Asylum accommodation on the agenda

Housing conditions faced by asylum seekers in the UK were branded a ‘disgrace’ this week in a report from MPs.

The UK Parliament’s Home Affairs Select Committee published its findings following an inquiry into asylum accommodation.

It is an issue we have been following closely as a result of our work with an increasing number of asylum seekers in Glasgow who are living with HIV.

In a written submission to the Committee’s inquiry, we highlighted examples where the conduct of housing providers inadvertently had a negative impact on service users. These included cases where changed locks left people unable to access their HIV medication for a prolonged period and where there was a risk that HIV status would be shared without permission.

The conduct of housing providers is just one aspect of the challenges that the immigration process has on individuals living with HIV. Our African Health Project works with a large number of asylum seekers, many of whom have had their cases refused. In these cases, support is often withdrawn leaving individuals at risk of homelessness and poverty – with significant implications for physical and mental health and wellbeing.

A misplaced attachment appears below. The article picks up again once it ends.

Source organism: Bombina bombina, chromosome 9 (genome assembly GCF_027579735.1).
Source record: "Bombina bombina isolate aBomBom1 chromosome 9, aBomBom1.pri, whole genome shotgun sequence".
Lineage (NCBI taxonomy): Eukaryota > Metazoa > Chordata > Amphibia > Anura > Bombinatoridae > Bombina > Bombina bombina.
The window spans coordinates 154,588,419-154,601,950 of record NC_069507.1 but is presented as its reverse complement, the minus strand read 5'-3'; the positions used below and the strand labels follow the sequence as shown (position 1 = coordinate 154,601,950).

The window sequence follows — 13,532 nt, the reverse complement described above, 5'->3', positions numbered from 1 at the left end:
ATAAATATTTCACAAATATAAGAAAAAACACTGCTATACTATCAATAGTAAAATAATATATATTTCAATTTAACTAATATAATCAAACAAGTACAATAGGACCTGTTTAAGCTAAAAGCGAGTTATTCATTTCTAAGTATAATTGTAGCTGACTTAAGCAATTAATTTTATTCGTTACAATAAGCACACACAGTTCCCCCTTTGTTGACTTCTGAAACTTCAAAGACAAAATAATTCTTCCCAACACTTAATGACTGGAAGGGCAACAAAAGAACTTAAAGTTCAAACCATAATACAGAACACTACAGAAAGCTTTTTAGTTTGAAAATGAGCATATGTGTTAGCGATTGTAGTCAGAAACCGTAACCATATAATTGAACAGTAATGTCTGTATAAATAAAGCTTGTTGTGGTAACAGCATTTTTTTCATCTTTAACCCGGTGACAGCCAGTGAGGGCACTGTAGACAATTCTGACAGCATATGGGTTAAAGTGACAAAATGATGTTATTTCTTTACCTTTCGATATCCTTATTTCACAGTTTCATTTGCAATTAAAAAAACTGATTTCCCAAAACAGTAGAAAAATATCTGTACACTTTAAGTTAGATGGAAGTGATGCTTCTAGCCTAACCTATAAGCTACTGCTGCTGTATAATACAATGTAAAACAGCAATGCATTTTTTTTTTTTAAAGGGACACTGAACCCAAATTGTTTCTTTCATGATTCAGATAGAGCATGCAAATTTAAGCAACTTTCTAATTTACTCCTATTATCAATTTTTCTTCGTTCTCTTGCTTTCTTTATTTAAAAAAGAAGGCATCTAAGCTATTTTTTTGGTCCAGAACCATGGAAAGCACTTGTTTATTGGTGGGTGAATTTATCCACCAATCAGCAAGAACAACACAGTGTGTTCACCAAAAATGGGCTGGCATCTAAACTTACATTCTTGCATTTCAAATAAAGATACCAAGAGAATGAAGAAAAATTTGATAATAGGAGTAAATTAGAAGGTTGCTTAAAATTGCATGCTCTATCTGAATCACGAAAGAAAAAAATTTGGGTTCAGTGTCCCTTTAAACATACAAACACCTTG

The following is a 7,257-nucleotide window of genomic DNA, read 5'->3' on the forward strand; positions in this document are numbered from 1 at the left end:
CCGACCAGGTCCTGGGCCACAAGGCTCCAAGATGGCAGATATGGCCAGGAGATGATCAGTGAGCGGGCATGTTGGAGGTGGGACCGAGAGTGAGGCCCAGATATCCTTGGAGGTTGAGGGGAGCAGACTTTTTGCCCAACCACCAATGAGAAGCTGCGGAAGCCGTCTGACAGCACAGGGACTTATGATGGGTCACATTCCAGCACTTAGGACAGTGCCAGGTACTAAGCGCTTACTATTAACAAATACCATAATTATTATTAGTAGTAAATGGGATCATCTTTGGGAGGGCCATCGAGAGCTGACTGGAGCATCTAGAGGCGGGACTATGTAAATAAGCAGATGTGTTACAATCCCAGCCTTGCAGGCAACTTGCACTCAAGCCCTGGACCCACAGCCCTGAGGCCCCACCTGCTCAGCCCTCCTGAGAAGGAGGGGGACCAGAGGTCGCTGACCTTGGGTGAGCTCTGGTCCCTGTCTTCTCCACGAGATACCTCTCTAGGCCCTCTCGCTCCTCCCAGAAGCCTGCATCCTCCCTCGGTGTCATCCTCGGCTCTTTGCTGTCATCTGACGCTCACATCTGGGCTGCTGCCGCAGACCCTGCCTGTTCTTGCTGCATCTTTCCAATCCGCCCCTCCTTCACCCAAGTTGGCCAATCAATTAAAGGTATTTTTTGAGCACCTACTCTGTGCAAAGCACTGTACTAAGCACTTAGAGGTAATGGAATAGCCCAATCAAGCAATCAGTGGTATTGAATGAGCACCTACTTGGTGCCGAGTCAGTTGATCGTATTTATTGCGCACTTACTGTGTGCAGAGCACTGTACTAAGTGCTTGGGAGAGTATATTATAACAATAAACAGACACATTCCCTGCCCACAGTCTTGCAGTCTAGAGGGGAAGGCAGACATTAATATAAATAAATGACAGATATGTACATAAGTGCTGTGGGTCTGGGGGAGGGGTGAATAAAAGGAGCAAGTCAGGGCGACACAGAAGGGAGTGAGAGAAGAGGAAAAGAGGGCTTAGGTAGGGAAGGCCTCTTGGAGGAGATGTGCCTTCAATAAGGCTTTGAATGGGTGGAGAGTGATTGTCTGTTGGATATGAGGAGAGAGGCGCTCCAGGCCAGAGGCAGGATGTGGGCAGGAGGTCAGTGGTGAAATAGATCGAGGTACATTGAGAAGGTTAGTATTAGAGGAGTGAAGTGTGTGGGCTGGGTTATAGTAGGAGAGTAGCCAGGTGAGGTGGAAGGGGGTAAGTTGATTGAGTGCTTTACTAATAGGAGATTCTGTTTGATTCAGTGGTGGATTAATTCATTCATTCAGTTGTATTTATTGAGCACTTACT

In its report, the Home Affairs Committee has made a number of recommendations linked to the wellbeing of asylum seekers. Among them is a demand that more should be done by providers to meet the needs of vulnerable individuals and that the wellbeing of asylum seekers be considered as part of inspections.

The report’s recommendations are a welcome intervention in the debate over how we can improve accommodation for asylum seekers. The challenge now is how the UK Government will respond.

We will be continuing to keep a close eye on developments and will be raising our concerns and experiences with elected representatives at a national and local level.